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Handmade Soap - How to Choose
|In the past few years,
there has been a virtual bubble-bath of so-called "handmade soap"
appearing in the marketplace. Unfortunately many of the offerings
are not real, handmade soap, made from scratch. Often these
bars are simply commercial pre-manufactured bases that are melted down,
dyed, scented and/or decorated. These bars are usually transparent
but, to further complicate the matter, some pre-manufactured, commercial
bases are opaque as well. To make matters worse, the consumer is
sometimes misled by advertising hype to believe that these bars are gentle
on the skin because they "contain no lye" or that the base was made by
"boiling vegetables" or that some of the ingredients in the base came from
"pure mountain berries," etc., etc.. These statements, and others
like them, are misinformation.
In our opinion, the most serious misinformation is the "my soap contains no lye" statement, implying that other soaps do contain lye. The truth is that NO superfatted bar of handmade soap CONTAINS lye. Lye, or sodium hydroxide, is the catalyst that causes saponification -- the chemical reaction that turns fats and oils into soap and glycerin -- but the sodium hydroxide does not remain in the bar because it has reacted with the oils and fats to be chemically changed into soap and glycerin.
Another important point is that -- if a product IS soap and/or it contains glycerin, then, by the simple truth of the chemical nature of soap and glycerin, it HAS been made by using sodium hydroxide or another strong alkali. If a salesperson or advertising material implies that there has been no lye used in the manufacture of the product, then it CAN'T be true soap and you can be assured that what you are purchasing is a detergent bar -- which, for many, is drying to the skin. If someone tells you that they are selling a true soap but that they did not use lye, it only means that they are selling you a product that somebody else made and they are simply melting down a pre-made commercial base. They did not make the bar from scratch.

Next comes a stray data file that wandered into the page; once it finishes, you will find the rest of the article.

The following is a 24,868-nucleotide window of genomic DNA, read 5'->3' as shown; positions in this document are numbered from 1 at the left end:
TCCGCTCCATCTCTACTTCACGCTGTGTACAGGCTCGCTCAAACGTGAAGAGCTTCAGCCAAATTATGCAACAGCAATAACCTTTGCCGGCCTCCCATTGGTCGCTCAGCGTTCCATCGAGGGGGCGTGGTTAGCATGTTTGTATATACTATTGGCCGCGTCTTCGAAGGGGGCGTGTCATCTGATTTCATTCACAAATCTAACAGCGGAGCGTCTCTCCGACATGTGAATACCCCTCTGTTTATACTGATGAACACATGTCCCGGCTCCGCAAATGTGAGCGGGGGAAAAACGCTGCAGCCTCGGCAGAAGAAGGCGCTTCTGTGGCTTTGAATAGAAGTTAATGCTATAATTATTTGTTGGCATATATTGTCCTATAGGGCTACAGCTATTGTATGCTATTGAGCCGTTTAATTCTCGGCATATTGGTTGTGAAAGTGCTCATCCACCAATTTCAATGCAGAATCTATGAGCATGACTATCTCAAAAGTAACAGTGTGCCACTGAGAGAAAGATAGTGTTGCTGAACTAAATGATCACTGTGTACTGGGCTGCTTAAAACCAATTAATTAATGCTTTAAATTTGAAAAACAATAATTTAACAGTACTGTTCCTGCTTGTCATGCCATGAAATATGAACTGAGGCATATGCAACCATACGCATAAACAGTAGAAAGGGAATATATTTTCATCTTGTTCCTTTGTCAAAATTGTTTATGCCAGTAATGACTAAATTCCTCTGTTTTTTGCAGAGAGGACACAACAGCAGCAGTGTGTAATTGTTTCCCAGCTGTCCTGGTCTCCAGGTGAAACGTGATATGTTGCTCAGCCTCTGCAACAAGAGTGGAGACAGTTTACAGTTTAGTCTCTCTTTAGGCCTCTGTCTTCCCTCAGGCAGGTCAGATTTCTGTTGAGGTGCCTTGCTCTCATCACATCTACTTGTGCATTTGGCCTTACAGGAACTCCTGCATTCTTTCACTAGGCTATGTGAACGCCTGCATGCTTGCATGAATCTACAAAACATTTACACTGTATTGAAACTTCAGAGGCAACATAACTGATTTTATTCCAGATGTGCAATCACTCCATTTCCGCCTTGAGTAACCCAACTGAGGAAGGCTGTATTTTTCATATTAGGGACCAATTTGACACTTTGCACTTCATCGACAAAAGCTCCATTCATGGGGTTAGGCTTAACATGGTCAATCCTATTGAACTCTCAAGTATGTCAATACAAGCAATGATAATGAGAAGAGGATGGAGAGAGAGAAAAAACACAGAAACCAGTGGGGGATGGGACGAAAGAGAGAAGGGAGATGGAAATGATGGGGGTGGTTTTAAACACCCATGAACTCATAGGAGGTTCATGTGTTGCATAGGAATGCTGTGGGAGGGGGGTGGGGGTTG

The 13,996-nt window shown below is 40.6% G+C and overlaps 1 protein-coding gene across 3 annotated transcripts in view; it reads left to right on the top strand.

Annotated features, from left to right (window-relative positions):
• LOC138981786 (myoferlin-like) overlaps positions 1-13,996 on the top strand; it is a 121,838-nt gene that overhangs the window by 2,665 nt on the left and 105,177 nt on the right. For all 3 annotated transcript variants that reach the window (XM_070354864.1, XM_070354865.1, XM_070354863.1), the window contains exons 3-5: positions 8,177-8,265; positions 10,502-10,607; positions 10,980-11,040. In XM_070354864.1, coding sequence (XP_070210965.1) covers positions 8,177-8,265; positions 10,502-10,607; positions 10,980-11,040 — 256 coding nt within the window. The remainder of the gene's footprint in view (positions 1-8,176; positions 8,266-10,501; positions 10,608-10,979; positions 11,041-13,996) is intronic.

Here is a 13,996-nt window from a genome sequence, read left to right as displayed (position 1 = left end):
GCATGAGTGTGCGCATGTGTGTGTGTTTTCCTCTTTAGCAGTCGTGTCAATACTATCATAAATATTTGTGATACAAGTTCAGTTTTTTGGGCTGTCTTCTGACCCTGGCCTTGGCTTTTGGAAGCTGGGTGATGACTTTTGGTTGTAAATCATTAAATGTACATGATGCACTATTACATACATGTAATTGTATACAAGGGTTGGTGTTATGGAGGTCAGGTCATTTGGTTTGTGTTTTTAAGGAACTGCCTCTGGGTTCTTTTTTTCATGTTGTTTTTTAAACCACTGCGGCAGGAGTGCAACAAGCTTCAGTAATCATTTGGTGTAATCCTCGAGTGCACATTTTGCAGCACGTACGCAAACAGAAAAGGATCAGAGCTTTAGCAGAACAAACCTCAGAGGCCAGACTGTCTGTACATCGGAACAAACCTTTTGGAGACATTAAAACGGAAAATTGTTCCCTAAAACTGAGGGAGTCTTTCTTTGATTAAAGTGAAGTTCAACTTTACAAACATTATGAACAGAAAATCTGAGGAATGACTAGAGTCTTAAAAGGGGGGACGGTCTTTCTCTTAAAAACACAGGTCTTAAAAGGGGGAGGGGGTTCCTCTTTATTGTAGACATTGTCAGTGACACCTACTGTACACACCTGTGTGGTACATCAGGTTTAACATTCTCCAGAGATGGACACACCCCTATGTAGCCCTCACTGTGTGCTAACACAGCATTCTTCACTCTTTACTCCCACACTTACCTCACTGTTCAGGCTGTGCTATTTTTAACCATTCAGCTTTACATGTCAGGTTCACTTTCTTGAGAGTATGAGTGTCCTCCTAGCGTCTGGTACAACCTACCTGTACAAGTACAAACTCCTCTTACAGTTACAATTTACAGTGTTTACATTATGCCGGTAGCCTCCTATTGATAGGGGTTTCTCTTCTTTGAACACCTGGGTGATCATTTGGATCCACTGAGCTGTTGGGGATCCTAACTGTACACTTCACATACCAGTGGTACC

With so much misinformation in the marketplace, how then can a consumer be certain that they are actually buying skin-loving real, handmade soap, made from scratch? The best way is to question your potential vendor. I can guarantee that a real, handmade soap, made from scratch soapmaker will be more then happy to describe their process to you. Here are a few possible questions to get you started:
1. Did you make this bar completely from scratch?
2. Did you make this bar completely from scratch or did you use a commercial Melt & Pour base to produce your product?
3. Can you describe the saponification process to me?
If your vendor starts exclaiming that they "used no lye" then run the other way. You are not getting a real, handmade soap, made from scratch. Although the bar they are vending may be pretty or have a nice aroma, you will probably find that for skin care, you will prefer a more gentle, moisturizing bar of real, handmade soap, made from scratch.
Real, handmade soap, made from scratch, using sodium hydroxide to start the chemical reaction, is gentle and moisturizing to the skin, has rich, creamy lather, and is hard and longlasting. Your soapmaker will gladly describe to you each and every ingredient found in their bars because they started from scratch and they KNOW what is in them. We, and our made from scratch, real handmade soapmaking colleagues, receive letters and emails from customers thanking us for making such skin-loving bars of soap. So, please, let your skin be your guide and don't let the hype fool you -- ask for real, handmade soap, made from scratch.
|luxurious lather ~ silky touch ~ handmade soap inspired by the gifts of the garden|
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